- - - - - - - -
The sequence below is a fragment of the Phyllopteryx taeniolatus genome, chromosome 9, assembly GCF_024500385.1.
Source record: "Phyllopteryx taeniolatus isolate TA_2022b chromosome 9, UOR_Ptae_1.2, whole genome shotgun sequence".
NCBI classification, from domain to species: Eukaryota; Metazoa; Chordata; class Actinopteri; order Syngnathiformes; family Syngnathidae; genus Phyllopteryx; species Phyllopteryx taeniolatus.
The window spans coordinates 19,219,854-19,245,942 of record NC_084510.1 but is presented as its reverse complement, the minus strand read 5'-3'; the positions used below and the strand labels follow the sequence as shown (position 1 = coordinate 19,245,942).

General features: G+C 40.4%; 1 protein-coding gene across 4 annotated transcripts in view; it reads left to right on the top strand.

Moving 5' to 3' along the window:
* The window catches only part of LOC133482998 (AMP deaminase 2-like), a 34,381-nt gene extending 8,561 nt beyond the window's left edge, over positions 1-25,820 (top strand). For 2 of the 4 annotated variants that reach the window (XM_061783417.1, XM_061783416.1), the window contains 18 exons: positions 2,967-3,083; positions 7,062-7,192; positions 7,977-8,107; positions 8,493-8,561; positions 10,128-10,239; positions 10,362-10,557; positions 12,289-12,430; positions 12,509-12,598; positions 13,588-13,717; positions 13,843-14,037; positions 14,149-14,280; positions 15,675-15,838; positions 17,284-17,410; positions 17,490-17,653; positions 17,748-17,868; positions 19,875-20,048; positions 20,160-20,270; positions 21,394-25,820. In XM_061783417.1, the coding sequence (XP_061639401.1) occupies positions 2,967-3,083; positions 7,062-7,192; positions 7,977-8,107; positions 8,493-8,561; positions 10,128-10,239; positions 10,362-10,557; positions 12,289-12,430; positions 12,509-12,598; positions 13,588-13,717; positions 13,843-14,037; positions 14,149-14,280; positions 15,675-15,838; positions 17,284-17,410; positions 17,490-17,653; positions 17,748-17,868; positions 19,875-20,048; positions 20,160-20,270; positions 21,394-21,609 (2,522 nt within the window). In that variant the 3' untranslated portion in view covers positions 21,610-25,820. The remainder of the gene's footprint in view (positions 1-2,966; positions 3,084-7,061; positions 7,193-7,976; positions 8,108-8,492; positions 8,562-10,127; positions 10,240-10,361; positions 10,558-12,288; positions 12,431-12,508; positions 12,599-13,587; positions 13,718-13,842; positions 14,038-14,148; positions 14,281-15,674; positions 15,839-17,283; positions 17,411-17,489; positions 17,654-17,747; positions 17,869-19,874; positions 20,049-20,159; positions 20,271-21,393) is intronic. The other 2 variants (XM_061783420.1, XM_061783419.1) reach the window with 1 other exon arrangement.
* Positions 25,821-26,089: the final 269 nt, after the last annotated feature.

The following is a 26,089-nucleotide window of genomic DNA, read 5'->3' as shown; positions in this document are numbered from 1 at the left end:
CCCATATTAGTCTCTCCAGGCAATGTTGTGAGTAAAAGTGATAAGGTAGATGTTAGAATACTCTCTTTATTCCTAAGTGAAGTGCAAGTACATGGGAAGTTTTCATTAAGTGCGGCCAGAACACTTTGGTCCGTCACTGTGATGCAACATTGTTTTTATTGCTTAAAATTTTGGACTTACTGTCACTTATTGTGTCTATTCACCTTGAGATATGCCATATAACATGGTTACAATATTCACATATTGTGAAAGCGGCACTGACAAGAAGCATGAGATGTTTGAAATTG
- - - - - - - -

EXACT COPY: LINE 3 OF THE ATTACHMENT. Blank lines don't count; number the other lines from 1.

NCBI classification, from domain to species: Eukaryota; Metazoa; Chordata; class Actinopteri; order Syngnathiformes; family Syngnathidae; genus Phyllopteryx; species Phyllopteryx taeniolatus.